Approximately 75% of fatal crashes in Hillsborough County, Florida, occur on roads with posted speeds of 40 mph and higher. Selecting an appropriate speed when planning or designing a roadway is critical to balancing safety and mobility. Historically, speed (e.g., posted, design) selection stems from the Federal Highways Administration’s (FHWA) Manual on Uniform Traffic Control Devices (MUTCD) and American Association of State Highways and Transportation Official’s (AASHTO) A Policy on Geometric Design of Highways and Streets (Greenbook) policies that rely heavily on the 85th percentile speed. However, the 85th percentile speed is based on driver behavior and is often much higher than the speed drivers SHOULD be traveling at on the roadway. As a result, both nationally and internationally, researchers and practitioners are attempting to approach speed selection differently, using context-based speed-setting approaches.
The first approach is Target speed, which is the highest speed at which vehicles should operate in a specific context. It reflects the planned or desired goal for the roadway from the long-range plan of the community it serves. Target speed often cannot be achieved in existing conditions but rather in future conditions that leverage multiple projects to achieve a desired speed through changes in roadway design, context/land use updates, and changes in user types.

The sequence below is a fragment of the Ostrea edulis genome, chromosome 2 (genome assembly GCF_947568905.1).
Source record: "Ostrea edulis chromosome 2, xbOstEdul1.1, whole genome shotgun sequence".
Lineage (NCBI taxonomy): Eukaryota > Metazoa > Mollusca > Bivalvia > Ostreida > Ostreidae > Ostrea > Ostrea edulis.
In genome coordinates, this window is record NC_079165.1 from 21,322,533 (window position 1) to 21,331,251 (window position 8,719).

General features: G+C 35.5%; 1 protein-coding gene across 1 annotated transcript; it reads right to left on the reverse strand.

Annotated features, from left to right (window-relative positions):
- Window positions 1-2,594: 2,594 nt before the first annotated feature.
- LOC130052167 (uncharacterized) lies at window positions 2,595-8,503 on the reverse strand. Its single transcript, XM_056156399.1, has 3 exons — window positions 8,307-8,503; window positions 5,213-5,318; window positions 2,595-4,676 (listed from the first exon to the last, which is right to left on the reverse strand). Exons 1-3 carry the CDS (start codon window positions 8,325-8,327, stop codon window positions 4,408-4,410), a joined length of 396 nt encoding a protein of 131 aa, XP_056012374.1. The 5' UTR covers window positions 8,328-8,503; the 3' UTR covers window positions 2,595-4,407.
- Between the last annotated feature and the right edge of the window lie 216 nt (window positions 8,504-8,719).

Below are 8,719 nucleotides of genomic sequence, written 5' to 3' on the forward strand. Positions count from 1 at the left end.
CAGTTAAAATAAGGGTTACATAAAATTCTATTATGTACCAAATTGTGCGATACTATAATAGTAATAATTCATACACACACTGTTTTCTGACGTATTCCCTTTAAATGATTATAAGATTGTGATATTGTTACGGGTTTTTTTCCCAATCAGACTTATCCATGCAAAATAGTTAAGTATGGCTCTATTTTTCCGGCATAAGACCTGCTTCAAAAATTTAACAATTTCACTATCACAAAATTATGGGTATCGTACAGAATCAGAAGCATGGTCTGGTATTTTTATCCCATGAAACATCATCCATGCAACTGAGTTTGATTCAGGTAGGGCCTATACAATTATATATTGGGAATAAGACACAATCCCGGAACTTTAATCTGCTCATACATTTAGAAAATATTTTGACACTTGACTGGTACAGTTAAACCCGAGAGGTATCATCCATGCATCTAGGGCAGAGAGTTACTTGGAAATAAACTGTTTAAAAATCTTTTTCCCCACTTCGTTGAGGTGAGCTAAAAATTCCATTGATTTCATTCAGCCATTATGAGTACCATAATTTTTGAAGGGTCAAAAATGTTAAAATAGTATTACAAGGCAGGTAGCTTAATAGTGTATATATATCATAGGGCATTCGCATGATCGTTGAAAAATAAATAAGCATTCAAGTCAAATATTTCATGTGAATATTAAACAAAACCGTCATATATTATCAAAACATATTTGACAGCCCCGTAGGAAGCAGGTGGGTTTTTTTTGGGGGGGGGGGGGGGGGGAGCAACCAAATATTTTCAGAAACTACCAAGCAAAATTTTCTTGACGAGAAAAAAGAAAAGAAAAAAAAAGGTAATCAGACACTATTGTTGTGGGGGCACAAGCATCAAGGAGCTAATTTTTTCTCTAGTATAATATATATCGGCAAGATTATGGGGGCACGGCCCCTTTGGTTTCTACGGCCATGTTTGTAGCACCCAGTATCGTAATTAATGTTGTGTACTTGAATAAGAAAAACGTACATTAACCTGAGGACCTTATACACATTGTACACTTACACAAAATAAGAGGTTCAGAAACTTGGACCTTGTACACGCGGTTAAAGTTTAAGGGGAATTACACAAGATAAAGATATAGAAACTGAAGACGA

The second approach is Design Speed, which is the speed at which vehicles can travel safely on the roadway and is influenced by geometric (e.g., functional classification, radii, etc.) conditions. Both speed approaches have limitations in that Target Speed is very subjective, while Design Speed is heavily focused on specific roadway design factors that can yield higher design speed selections. Hillsborough County aims to develop two methodologies to identify Target and Design Speeds for arterials and collectors. The methodologies and tools will help County staff and Practitioners provide less subjectivity when selecting Target Speeds and provide flexibility for selecting lower Design Speeds for projects on both existing and new roadways.
This presentation shares the practice in Hillsborough County to help planners and designers identify Target Speed and Design Speed with less subjectivity. Hillsborough County developed two tools to identify Target Speed and Design Speed for arterials and collectors using context-based speeding setting approaches.